Rhode Island’s favorite finger-pickin,’ acoustic-guitar-wielding, non-country act Deer Tick is ten years old — to celebrate, the band is setting up shop at the Brooklyn Bowl for five nights and playing a slew of cover sets drawn from classic albums like Lou Reed’s Transformer and Elvis Costello’s My Aim Is True. Keep Reading »
Even with our handy-dandy guide to CMJ, it’s hard to know where to head this week — but one thing’s for sure: we’ll be at Silent Barn on Saturday to celebrate the third anniversary of Exploding in Sound.
Dan Goldin started the label in 2011 with money saved up from a desk job at the Newtown Creek Wastewater Treatment Plant. “I didn’t, like, enjoy it,” the Greenpoint resident said of the gig he fell into after college. “But I didn’t hate going in either — it was one of those things where when my day ended, I didn’t have to think about it again.” Keep Reading »
Scahill, Poitras and Greenwald. (Photos: Sam Blum)
We don’t often see Pulitzer-winning cavaliers of press freedom infiltrate the depths of Bushwick, but last night the infamous trio behind The Intercept — Jeremy Scahill, Laura Poitras and Glenn Greenwald — were at Mayday space to promote the paperback edition of Scahill’s New York Times bestseller, Dirty Wars. Keep Reading »
Lee Fields brings a certain versatility to the genre of soul that’s been lost in the deluge of modern R&B and hip-hop. The song “Faithful Man” delivers a seething dose of intense vocal arrangements and frantic rhythm, whereas a song like “Magnolia” taps into a more introspective and lovelorn mindset. Keep Reading »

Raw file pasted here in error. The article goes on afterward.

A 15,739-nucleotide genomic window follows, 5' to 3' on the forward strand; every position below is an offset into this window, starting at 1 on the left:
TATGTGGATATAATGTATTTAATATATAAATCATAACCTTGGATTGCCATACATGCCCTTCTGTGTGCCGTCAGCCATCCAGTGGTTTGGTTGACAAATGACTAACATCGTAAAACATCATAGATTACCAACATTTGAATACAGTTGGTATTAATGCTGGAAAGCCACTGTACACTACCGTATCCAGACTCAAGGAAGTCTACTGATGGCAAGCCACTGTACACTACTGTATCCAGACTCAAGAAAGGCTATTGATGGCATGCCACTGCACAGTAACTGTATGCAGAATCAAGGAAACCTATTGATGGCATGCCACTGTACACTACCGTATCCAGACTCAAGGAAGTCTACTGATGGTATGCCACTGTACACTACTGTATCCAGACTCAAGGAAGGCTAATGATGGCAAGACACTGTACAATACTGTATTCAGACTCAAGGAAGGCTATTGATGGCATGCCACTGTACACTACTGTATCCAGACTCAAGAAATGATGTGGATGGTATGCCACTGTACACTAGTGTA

Left to right: David Yow, Mac McNeilly and David Wm Sims. (Photo: Word’s Tumblr)
Rock and roll and coffee table books aren’t the most likely combination, but, as promised, three members of The Jesus Lizard appeared at Word bookstore in Greenpoint last night to promote The Jesus Lizard Book — a wild history of a band known for abrasive music and relentless energy. Keep Reading »
The last thing you’d expect from affordable housing is energy efficiency and forward-thinking design, but two new buildings in Brooklyn are aiming to reduce the cost (monetary and environmental) of things like heat and gas.
Knickerbocker Commons, in Bushwick, and a yet-to-be-named building on the Ridgewood border will employ an eco-friendly design that has become increasingly common in Europe but is relatively untried here. Keep Reading »
Somewhere over in Bushwick the L train rides; artists and Hasids, poets and dreamers, ride their bikes.
So goes a dreamy, surreal version of “Somewhere Over the Rainbow” that may some day appear in “Bushwick the Musical the Movie,” an in-the-works film set in the neighborhood and modeled almost entirely on “The Wizard of Oz.” John Martino, a 55 year-old former IT specialist, is trying to raise a staggering $2.5 million to get the movie made. Keep Reading »